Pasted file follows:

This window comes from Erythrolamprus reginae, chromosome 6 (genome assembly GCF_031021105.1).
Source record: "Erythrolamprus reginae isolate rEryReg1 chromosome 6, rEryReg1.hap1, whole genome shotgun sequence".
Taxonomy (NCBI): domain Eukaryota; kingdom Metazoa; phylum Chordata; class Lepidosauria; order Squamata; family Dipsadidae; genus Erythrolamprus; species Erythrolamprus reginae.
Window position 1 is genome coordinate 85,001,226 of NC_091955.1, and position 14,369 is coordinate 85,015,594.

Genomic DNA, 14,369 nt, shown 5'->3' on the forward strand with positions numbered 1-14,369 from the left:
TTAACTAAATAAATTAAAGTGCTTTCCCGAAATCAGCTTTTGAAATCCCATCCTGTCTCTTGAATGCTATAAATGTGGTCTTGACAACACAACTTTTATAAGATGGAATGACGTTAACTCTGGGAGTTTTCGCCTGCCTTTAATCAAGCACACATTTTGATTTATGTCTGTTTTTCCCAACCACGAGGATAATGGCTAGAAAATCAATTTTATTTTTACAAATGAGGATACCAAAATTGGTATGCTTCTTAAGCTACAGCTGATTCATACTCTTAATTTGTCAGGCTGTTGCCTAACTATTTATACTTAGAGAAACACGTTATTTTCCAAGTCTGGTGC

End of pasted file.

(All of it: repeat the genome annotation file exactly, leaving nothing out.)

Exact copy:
This window comes from Erythrolamprus reginae, chromosome 6 (genome assembly GCF_031021105.1).
Source record: "Erythrolamprus reginae isolate rEryReg1 chromosome 6, rEryReg1.hap1, whole genome shotgun sequence".
Taxonomy (NCBI): domain Eukaryota; kingdom Metazoa; phylum Chordata; class Lepidosauria; order Squamata; family Dipsadidae; genus Erythrolamprus; species Erythrolamprus reginae.
Window position 1 is genome coordinate 85,001,226 of NC_091955.1, and position 14,369 is coordinate 85,015,594.

Genomic DNA, 14,369 nt, shown 5'->3' on the forward strand with positions numbered 1-14,369 from the left:
TTAACTAAATAAATTAAAGTGCTTTCCCGAAATCAGCTTTTGAAATCCCATCCTGTCTCTTGAATGCTATAAATGTGGTCTTGACAACACAACTTTTATAAGATGGAATGACGTTAACTCTGGGAGTTTTCGCCTGCCTTTAATCAAGCACACATTTTGATTTATGTCTGTTTTTCCCAACCACGAGGATAATGGCTAGAAAATCAATTTTATTTTTACAAATGAGGATACCAAAATTGGTATGCTTCTTAAGCTACAGCTGATTCATACTCTTAATTTGTCAGGCTGTTGCCTAACTATTTATACTTAGAGAAACACGTTATTTTCCAAGTCTGGTGC